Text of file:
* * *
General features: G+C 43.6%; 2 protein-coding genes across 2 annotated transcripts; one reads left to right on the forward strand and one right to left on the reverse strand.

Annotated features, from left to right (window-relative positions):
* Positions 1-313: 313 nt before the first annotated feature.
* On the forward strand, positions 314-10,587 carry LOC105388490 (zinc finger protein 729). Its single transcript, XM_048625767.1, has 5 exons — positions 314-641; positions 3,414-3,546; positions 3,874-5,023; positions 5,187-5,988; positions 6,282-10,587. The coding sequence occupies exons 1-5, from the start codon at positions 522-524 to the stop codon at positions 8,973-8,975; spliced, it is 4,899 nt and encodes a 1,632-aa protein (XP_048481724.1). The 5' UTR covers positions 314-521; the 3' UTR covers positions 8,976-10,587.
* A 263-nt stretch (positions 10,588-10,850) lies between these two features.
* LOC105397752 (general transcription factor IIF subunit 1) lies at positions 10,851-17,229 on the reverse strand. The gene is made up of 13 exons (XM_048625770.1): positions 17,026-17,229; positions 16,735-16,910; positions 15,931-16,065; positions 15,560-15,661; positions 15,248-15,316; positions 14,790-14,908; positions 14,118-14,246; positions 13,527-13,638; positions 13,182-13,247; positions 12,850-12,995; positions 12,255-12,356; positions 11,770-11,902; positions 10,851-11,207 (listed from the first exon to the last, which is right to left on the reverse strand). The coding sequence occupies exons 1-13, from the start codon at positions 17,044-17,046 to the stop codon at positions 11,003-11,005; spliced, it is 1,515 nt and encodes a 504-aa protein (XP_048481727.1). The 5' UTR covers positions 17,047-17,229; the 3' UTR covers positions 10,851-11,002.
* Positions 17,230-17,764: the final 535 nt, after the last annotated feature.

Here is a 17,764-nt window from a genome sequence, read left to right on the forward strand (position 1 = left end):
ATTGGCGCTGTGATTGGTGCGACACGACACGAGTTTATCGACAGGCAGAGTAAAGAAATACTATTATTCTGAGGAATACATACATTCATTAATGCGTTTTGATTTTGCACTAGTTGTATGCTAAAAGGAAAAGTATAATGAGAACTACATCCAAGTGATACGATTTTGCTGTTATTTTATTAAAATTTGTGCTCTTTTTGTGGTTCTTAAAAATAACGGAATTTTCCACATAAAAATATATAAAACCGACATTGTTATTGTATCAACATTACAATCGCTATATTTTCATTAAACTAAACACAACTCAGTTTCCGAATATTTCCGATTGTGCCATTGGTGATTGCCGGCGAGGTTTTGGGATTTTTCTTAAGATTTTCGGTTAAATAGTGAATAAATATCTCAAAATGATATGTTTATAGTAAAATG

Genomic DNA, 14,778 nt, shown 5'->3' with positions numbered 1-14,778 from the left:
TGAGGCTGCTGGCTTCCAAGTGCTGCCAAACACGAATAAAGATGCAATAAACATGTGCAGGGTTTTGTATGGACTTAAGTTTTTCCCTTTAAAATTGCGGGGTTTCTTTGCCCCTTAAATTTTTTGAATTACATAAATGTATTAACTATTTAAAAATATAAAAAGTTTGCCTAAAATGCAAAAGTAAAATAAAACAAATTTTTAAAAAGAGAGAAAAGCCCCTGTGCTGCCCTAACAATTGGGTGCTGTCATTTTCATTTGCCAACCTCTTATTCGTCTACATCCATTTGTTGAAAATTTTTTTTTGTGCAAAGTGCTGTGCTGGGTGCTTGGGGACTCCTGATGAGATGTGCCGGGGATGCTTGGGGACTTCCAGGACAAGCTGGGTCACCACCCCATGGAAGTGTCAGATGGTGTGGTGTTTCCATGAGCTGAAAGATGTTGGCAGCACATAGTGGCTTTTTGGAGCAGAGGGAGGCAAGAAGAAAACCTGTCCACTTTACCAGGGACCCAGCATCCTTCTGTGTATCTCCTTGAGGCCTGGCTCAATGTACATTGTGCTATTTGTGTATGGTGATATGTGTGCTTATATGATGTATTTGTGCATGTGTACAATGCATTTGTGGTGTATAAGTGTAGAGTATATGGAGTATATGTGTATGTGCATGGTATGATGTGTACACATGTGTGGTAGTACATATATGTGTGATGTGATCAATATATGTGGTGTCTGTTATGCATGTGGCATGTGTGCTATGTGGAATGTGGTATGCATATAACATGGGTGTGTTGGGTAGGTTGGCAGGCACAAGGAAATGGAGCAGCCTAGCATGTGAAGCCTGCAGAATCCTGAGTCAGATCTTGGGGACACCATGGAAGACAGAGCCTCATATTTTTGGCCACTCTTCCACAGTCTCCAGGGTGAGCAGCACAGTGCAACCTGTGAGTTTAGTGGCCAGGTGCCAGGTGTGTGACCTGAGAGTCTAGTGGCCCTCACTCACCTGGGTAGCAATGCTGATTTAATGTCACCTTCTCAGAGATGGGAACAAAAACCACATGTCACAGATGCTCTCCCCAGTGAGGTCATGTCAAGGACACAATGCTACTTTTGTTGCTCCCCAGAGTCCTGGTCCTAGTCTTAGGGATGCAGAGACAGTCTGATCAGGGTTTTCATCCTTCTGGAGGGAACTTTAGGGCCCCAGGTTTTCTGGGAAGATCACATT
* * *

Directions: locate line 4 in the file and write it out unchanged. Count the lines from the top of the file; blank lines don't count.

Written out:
* On the forward strand, positions 314-10,587 carry LOC105388490 (zinc finger protein 729). Its single transcript, XM_048625767.1, has 5 exons — positions 314-641; positions 3,414-3,546; positions 3,874-5,023; positions 5,187-5,988; positions 6,282-10,587. The coding sequence occupies exons 1-5, from the start codon at positions 522-524 to the stop codon at positions 8,973-8,975; spliced, it is 4,899 nt and encodes a 1,632-aa protein (XP_048481724.1). The 5' UTR covers positions 314-521; the 3' UTR covers positions 8,976-10,587.